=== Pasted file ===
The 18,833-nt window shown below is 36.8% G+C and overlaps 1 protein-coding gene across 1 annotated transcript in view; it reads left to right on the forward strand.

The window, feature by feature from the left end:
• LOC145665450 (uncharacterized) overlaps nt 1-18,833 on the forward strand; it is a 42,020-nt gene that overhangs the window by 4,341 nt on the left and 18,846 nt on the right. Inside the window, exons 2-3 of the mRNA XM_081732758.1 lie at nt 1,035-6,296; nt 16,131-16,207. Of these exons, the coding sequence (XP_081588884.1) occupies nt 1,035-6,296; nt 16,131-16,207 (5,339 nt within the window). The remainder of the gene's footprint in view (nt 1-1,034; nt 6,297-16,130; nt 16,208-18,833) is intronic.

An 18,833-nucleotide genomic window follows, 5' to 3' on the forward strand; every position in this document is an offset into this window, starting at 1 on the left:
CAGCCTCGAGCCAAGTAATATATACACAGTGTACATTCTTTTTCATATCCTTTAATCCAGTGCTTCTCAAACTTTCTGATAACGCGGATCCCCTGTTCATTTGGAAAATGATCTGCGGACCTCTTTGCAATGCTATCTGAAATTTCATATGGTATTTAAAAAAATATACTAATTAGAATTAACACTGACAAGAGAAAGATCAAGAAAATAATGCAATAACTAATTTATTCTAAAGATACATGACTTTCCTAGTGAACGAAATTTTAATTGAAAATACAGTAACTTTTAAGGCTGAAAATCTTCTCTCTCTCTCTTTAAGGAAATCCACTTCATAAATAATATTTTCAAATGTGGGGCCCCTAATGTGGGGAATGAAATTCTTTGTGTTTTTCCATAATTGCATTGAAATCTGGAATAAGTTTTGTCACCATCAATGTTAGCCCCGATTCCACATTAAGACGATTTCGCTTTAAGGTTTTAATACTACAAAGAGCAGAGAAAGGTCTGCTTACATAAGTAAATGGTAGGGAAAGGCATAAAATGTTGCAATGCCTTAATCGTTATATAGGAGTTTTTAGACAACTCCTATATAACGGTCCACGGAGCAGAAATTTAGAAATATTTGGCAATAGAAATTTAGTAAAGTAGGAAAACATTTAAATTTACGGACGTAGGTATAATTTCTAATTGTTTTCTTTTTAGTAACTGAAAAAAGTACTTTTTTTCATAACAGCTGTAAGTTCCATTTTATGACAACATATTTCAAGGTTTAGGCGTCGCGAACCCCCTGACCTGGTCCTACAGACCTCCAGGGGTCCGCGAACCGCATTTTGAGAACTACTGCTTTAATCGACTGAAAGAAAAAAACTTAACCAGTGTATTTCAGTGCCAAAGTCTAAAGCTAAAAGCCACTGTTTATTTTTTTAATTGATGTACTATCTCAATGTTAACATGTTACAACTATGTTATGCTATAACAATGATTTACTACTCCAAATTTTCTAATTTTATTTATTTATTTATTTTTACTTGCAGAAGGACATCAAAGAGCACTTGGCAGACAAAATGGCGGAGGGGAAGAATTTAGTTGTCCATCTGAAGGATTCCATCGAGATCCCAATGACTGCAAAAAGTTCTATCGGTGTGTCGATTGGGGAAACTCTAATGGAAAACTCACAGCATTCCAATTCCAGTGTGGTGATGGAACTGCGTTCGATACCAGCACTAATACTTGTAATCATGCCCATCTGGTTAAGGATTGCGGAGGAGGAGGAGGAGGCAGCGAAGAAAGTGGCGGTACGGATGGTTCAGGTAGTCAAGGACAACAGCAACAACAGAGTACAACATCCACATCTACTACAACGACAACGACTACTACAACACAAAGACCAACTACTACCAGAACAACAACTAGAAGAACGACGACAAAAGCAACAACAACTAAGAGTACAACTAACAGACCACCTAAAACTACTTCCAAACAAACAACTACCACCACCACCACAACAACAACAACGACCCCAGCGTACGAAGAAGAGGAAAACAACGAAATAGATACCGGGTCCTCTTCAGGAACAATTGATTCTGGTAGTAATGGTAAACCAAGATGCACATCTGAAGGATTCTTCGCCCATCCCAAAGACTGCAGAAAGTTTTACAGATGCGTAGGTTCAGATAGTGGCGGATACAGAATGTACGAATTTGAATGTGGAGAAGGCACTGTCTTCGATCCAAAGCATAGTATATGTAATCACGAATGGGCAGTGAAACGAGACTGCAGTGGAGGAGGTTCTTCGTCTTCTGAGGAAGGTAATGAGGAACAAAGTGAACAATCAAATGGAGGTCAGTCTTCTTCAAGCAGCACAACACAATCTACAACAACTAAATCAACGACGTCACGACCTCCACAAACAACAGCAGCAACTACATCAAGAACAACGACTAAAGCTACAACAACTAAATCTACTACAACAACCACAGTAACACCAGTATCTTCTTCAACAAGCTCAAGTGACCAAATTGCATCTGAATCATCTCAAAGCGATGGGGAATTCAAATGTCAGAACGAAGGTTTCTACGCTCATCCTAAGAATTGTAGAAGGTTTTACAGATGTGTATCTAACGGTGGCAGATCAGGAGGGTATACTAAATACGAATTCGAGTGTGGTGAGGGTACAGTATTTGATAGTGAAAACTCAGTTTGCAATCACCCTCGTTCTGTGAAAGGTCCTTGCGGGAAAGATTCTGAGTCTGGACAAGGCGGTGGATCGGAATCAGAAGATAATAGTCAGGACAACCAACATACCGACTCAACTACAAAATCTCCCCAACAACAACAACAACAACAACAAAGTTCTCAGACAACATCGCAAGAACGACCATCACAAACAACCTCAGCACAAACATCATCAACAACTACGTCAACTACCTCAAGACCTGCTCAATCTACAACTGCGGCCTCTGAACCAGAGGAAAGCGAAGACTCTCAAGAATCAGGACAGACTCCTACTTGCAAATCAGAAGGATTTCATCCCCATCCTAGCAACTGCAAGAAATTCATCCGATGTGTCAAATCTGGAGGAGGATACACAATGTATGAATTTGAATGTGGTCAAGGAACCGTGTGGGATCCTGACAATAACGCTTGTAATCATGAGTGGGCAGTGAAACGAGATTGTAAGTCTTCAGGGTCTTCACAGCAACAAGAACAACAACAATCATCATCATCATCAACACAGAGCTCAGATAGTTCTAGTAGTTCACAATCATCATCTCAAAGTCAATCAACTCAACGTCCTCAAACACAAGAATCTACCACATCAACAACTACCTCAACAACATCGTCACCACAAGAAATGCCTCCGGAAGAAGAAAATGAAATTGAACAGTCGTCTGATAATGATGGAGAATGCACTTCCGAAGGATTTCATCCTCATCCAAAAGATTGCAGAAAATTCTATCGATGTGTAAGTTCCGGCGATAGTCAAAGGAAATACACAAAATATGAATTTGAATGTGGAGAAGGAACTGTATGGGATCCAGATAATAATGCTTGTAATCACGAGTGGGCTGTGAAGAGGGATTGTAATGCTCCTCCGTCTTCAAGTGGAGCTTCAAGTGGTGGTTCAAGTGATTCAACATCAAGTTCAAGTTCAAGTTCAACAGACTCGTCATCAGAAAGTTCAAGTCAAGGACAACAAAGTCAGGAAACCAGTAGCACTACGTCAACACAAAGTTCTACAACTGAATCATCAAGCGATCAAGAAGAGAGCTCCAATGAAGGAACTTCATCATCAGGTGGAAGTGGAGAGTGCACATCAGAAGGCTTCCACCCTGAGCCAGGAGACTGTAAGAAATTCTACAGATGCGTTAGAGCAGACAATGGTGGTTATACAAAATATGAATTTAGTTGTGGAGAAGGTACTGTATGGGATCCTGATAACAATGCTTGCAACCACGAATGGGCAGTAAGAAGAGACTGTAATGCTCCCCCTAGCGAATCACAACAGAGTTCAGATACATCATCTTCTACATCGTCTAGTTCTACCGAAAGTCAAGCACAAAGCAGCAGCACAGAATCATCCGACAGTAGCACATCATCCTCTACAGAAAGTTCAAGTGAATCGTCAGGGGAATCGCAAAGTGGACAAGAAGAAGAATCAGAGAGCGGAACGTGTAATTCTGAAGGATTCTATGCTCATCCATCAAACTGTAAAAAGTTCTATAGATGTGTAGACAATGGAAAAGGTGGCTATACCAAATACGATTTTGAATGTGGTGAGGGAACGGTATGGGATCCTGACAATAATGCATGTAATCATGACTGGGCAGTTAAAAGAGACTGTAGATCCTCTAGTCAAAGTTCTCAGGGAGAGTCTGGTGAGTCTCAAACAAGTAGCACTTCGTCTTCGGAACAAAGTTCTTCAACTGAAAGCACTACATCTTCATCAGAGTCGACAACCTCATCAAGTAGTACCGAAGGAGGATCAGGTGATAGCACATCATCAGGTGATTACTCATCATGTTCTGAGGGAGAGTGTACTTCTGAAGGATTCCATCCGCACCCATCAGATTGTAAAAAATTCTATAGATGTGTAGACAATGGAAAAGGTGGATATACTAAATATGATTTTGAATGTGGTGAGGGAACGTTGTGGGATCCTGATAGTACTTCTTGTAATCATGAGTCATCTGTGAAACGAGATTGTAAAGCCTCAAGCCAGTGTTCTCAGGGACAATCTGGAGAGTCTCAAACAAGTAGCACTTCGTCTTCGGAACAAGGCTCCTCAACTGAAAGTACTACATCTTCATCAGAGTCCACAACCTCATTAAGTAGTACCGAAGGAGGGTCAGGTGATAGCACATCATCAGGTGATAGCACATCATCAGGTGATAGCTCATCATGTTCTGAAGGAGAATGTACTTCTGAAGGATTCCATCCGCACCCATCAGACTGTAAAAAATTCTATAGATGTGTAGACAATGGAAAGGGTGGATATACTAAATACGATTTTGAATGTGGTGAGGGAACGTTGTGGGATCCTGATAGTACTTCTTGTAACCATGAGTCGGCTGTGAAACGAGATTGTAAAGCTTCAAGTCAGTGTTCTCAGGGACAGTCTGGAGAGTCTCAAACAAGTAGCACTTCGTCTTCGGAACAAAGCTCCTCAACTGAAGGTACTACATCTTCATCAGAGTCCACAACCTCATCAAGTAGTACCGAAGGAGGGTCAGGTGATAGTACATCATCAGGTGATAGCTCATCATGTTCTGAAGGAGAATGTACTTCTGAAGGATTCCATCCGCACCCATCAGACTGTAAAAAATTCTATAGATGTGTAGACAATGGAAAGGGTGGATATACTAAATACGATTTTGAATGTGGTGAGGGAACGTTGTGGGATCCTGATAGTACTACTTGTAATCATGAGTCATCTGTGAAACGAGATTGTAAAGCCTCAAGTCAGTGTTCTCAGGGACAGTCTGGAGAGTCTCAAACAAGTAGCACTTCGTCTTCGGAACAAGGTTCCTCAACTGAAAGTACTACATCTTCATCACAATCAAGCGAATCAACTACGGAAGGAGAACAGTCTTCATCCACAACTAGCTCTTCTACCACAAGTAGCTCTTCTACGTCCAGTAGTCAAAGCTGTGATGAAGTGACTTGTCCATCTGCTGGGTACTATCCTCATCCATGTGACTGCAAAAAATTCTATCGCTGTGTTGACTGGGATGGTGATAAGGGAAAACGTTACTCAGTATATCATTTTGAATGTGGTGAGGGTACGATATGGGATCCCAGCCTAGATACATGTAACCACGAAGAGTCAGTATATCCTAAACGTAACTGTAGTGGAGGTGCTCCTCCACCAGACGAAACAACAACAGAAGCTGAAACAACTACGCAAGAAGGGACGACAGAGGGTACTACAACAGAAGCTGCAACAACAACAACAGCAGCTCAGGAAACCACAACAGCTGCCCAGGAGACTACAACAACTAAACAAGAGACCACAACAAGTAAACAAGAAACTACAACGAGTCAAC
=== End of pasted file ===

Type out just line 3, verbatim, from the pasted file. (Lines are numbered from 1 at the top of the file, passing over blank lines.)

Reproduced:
• LOC145665450 (uncharacterized) overlaps nt 1-18,833 on the forward strand; it is a 42,020-nt gene that overhangs the window by 4,341 nt on the left and 18,846 nt on the right. Inside the window, exons 2-3 of the mRNA XM_081732758.1 lie at nt 1,035-6,296; nt 16,131-16,207. Of these exons, the coding sequence (XP_081588884.1) occupies nt 1,035-6,296; nt 16,131-16,207 (5,339 nt within the window). The remainder of the gene's footprint in view (nt 1-1,034; nt 6,297-16,130; nt 16,208-18,833) is intronic.